The Climate Change Levy applies to most industrial electricity consumption but electricity used by trains is exempt. “With the levy standing at 0.583p per kilowatt-hour, with the railways using 4,052 million kilowatt-hours in 2018/19, this was worth of the order of £23.6m,” says Bayliss. “Electricity consumption by National Rail for passenger and freight operations increased by 35 per cent between 2008/9 and 2018/19, while TfL’s Underground and rail operations use just over a third as much electricity on top of National Rail’s usage, thus benefitting from this exemption to the tune of about £8m a year.”

Turning round the Tube 

Taxpayer support for London Underground has fallen sharply. “London Underground required approximately £0.7bn operating subsidy in 2008/09, but converted this into a surplus of £0.44bn in 2018/19. Over the period an 8.2p/pkm subsidy was turned into a 3.6p/pkm surplus. If other costs are included, the London Underground continued to need financial support, but at a rate reducing from 21.5p/pkm to 7.1p/pkm.”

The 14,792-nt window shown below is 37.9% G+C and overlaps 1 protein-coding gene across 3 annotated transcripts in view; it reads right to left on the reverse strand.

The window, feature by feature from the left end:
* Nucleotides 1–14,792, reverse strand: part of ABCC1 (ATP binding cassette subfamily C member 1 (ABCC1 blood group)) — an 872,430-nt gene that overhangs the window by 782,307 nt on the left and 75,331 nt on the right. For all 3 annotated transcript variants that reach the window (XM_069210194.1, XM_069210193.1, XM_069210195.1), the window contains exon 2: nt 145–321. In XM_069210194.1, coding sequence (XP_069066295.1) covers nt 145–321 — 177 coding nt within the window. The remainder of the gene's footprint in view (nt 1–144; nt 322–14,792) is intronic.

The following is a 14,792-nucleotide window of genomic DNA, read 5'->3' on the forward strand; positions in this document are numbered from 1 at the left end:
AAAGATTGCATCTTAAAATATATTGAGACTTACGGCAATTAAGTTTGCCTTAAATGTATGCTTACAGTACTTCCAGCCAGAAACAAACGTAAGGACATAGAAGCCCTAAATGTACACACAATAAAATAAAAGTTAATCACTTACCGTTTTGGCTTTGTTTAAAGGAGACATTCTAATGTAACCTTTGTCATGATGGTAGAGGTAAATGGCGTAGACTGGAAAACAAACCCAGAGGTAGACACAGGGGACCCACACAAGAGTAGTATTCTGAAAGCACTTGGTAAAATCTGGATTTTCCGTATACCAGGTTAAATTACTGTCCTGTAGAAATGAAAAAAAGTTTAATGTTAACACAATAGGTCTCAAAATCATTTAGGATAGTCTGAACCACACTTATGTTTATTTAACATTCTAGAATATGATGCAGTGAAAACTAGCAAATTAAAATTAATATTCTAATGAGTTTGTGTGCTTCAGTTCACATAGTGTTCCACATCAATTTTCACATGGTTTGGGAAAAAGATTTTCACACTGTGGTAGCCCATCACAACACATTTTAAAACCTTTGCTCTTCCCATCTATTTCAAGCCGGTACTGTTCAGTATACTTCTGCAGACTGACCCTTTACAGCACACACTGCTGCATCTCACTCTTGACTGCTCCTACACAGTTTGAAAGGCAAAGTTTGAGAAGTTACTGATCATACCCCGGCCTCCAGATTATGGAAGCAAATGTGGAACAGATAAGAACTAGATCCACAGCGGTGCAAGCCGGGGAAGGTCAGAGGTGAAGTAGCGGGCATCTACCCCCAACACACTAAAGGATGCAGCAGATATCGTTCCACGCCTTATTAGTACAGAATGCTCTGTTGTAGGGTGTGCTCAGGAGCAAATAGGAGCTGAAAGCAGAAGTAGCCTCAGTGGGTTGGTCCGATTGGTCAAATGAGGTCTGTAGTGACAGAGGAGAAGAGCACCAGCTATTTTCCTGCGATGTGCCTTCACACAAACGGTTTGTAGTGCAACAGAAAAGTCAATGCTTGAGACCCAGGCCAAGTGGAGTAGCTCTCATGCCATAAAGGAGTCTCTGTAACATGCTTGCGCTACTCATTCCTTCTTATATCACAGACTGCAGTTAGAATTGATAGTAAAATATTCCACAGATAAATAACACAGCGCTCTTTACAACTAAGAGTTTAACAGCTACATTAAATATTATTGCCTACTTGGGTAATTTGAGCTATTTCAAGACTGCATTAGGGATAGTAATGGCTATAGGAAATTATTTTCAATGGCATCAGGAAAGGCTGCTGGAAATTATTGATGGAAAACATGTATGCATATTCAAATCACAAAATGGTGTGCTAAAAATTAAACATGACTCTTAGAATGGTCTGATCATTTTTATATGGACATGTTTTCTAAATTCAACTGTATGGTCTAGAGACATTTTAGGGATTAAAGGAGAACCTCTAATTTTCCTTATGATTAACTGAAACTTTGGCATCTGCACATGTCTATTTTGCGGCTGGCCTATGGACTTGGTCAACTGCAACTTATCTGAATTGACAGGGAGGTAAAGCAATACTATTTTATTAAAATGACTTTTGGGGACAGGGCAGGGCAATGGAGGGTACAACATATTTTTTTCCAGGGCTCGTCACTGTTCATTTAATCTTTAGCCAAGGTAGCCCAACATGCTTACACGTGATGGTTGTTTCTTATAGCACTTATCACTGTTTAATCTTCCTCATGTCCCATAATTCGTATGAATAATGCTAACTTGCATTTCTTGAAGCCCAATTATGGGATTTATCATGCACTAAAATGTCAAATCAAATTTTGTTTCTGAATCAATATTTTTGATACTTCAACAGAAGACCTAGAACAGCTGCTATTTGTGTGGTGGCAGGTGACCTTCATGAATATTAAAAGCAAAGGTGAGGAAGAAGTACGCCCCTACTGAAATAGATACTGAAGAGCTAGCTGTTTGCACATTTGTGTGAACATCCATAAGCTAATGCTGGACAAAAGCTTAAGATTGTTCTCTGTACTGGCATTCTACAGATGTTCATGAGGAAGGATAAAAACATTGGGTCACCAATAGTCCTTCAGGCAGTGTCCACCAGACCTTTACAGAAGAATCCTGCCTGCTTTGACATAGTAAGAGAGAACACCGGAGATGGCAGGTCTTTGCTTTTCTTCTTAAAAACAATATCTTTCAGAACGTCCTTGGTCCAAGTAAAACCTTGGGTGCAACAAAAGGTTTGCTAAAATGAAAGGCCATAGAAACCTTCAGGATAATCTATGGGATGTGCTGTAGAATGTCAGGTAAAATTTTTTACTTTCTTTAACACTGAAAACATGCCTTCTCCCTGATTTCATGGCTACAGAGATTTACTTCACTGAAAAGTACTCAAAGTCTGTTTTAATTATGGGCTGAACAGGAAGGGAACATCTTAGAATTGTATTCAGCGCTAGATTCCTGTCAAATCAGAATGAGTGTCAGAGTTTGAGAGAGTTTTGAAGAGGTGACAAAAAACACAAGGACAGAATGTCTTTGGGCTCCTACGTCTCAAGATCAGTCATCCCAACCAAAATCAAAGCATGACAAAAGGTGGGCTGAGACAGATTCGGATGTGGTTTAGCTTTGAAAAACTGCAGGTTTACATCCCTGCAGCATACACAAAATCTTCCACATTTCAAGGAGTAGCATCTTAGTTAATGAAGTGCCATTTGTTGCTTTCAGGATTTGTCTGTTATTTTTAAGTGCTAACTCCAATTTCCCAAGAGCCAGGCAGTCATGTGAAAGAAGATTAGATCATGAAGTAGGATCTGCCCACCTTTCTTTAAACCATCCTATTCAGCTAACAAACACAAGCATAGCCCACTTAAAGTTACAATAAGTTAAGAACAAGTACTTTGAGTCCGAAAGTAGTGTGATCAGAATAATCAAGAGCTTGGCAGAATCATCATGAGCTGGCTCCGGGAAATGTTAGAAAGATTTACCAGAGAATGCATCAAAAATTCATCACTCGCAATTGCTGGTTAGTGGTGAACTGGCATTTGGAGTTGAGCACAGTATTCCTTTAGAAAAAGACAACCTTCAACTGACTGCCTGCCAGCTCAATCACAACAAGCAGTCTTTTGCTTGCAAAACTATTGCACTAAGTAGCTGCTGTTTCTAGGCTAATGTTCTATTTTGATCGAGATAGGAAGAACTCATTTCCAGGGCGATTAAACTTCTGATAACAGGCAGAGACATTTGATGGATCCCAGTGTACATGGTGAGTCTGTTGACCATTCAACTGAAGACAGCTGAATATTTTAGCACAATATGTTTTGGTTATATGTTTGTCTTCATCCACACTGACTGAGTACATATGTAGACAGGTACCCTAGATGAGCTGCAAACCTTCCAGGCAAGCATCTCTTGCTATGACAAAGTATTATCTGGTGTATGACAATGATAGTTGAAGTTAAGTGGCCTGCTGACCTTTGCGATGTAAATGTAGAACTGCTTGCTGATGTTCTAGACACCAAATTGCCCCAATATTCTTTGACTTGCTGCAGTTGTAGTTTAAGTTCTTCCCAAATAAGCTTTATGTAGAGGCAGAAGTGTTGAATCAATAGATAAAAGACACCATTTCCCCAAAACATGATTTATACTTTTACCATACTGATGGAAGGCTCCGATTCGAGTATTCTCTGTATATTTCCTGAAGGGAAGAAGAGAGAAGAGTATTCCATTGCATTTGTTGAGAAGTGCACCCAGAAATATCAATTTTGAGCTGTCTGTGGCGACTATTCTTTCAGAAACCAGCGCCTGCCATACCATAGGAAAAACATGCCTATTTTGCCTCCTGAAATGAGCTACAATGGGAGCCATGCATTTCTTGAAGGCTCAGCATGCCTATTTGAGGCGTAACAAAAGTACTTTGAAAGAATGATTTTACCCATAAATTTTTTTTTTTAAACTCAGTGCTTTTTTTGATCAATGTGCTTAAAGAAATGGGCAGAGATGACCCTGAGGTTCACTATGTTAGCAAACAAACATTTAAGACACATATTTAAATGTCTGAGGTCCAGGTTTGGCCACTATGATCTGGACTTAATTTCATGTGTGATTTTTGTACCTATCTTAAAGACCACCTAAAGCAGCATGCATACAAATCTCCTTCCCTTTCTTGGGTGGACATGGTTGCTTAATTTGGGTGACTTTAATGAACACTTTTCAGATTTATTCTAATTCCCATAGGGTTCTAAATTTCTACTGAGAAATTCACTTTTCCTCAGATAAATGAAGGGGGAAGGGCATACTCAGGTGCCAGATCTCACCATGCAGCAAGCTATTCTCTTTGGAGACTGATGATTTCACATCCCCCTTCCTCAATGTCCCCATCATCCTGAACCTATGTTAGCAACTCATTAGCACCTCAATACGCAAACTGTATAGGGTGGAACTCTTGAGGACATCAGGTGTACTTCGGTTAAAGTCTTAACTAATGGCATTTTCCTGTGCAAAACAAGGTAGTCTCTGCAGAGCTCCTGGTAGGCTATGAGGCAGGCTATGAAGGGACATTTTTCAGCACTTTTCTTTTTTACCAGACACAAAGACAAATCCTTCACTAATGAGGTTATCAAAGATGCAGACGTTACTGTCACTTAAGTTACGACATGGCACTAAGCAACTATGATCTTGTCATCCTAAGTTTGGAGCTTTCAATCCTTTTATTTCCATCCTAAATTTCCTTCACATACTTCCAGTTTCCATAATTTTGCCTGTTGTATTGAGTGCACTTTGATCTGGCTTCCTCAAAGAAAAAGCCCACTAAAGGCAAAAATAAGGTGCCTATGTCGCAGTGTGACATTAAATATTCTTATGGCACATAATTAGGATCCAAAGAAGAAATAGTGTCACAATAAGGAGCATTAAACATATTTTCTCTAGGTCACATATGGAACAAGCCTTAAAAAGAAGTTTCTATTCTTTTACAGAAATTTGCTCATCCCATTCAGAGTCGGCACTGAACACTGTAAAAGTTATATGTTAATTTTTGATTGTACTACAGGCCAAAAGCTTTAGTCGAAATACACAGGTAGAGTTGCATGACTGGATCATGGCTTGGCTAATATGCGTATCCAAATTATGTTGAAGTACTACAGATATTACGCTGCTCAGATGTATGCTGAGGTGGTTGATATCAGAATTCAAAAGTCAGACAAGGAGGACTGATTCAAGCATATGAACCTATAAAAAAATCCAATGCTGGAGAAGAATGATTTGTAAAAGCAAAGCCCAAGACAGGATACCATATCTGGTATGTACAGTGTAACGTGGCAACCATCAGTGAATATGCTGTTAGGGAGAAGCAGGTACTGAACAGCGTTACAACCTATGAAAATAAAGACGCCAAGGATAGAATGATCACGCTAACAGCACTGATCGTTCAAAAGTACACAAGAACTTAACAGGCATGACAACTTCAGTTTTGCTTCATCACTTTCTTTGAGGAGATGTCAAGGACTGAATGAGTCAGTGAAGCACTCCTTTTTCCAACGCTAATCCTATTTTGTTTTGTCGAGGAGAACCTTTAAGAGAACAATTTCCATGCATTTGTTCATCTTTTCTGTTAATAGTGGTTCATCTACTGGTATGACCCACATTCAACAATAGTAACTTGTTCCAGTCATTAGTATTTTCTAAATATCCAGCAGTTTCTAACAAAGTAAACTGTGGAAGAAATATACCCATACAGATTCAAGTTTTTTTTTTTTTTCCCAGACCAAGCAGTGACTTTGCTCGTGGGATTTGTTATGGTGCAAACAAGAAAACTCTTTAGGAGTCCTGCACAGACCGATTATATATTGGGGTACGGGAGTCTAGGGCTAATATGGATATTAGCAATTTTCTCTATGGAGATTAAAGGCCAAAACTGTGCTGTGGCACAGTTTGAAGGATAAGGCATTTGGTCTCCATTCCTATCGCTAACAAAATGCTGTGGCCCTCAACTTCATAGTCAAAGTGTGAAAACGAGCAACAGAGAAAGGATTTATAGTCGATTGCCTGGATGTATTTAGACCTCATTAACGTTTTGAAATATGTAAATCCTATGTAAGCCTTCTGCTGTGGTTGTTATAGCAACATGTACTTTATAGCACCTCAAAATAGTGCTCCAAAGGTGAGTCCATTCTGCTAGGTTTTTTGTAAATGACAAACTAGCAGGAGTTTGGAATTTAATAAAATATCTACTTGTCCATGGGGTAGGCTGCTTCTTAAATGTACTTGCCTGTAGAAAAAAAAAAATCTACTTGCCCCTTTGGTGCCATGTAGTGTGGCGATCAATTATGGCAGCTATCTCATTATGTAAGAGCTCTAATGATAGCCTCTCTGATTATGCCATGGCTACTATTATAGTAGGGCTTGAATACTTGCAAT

Bus spend declines

The report also documents a significant drop in public funding for the bus industry through Bus Service Operators Grant (BSOG) and, in Wales, the Bus Services Support Grant (BSSG); funding for socially necessary services; and concessionary travel. 

In 2018/19, BSOG/BSSG support amounted to just under £0.3bn, direct support stood at £0.93bn, and the cost of concessions was £1.25bn.

“These subsidies have reduced significantly over the period – by 28 per cent overall, with BSOG/BSSG and service subsidies being particularly badly hit, seeing reductions of 49 per cent and 35 per cent respectively.”